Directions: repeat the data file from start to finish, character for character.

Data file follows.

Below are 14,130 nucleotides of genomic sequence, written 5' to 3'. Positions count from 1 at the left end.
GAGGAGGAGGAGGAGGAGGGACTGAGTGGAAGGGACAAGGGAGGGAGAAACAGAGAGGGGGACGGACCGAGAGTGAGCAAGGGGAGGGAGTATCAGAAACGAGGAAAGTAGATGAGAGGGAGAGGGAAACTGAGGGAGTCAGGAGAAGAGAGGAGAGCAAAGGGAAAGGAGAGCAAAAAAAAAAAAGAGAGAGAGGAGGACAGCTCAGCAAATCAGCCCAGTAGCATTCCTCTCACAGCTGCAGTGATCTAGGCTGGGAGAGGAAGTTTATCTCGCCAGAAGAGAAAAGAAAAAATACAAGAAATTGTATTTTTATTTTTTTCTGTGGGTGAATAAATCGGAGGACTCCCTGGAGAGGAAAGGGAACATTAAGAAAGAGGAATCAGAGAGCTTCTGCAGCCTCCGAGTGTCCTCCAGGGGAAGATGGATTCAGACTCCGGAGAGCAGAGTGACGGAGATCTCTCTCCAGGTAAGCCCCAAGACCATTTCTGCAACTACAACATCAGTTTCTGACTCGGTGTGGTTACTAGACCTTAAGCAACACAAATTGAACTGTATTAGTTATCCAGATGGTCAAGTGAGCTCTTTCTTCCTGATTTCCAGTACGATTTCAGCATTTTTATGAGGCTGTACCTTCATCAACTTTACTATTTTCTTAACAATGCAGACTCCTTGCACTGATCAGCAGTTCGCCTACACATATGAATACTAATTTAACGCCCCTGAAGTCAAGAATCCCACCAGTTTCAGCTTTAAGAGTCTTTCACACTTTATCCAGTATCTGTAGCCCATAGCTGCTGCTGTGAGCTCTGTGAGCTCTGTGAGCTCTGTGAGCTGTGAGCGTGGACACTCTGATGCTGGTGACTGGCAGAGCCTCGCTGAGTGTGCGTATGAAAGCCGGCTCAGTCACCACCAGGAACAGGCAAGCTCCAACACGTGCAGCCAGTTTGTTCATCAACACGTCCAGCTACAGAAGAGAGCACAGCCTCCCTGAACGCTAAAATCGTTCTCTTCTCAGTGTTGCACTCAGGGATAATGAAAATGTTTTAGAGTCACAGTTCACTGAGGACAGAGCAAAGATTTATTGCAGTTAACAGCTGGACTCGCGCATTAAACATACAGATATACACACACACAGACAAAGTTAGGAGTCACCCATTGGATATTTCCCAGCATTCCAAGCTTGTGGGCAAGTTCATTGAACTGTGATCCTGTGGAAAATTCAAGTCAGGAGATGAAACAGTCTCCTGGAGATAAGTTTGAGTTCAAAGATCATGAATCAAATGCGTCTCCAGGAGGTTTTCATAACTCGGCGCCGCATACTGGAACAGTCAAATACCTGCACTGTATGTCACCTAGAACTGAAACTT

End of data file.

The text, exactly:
Below are 14,130 nucleotides of genomic sequence, written 5' to 3'. Positions count from 1 at the left end.
GAGGAGGAGGAGGAGGAGGGACTGAGTGGAAGGGACAAGGGAGGGAGAAACAGAGAGGGGGACGGACCGAGAGTGAGCAAGGGGAGGGAGTATCAGAAACGAGGAAAGTAGATGAGAGGGAGAGGGAAACTGAGGGAGTCAGGAGAAGAGAGGAGAGCAAAGGGAAAGGAGAGCAAAAAAAAAAAAGAGAGAGAGGAGGACAGCTCAGCAAATCAGCCCAGTAGCATTCCTCTCACAGCTGCAGTGATCTAGGCTGGGAGAGGAAGTTTATCTCGCCAGAAGAGAAAAGAAAAAATACAAGAAATTGTATTTTTATTTTTTTCTGTGGGTGAATAAATCGGAGGACTCCCTGGAGAGGAAAGGGAACATTAAGAAAGAGGAATCAGAGAGCTTCTGCAGCCTCCGAGTGTCCTCCAGGGGAAGATGGATTCAGACTCCGGAGAGCAGAGTGACGGAGATCTCTCTCCAGGTAAGCCCCAAGACCATTTCTGCAACTACAACATCAGTTTCTGACTCGGTGTGGTTACTAGACCTTAAGCAACACAAATTGAACTGTATTAGTTATCCAGATGGTCAAGTGAGCTCTTTCTTCCTGATTTCCAGTACGATTTCAGCATTTTTATGAGGCTGTACCTTCATCAACTTTACTATTTTCTTAACAATGCAGACTCCTTGCACTGATCAGCAGTTCGCCTACACATATGAATACTAATTTAACGCCCCTGAAGTCAAGAATCCCACCAGTTTCAGCTTTAAGAGTCTTTCACACTTTATCCAGTATCTGTAGCCCATAGCTGCTGCTGTGAGCTCTGTGAGCTCTGTGAGCTCTGTGAGCTGTGAGCGTGGACACTCTGATGCTGGTGACTGGCAGAGCCTCGCTGAGTGTGCGTATGAAAGCCGGCTCAGTCACCACCAGGAACAGGCAAGCTCCAACACGTGCAGCCAGTTTGTTCATCAACACGTCCAGCTACAGAAGAGAGCACAGCCTCCCTGAACGCTAAAATCGTTCTCTTCTCAGTGTTGCACTCAGGGATAATGAAAATGTTTTAGAGTCACAGTTCACTGAGGACAGAGCAAAGATTTATTGCAGTTAACAGCTGGACTCGCGCATTAAACATACAGATATACACACACACAGACAAAGTTAGGAGTCACCCATTGGATATTTCCCAGCATTCCAAGCTTGTGGGCAAGTTCATTGAACTGTGATCCTGTGGAAAATTCAAGTCAGGAGATGAAACAGTCTCCTGGAGATAAGTTTGAGTTCAAAGATCATGAATCAAATGCGTCTCCAGGAGGTTTTCATAACTCGGCGCCGCATACTGGAACAGTCAAATACCTGCACTGTATGTCACCTAGAACTGAAACTT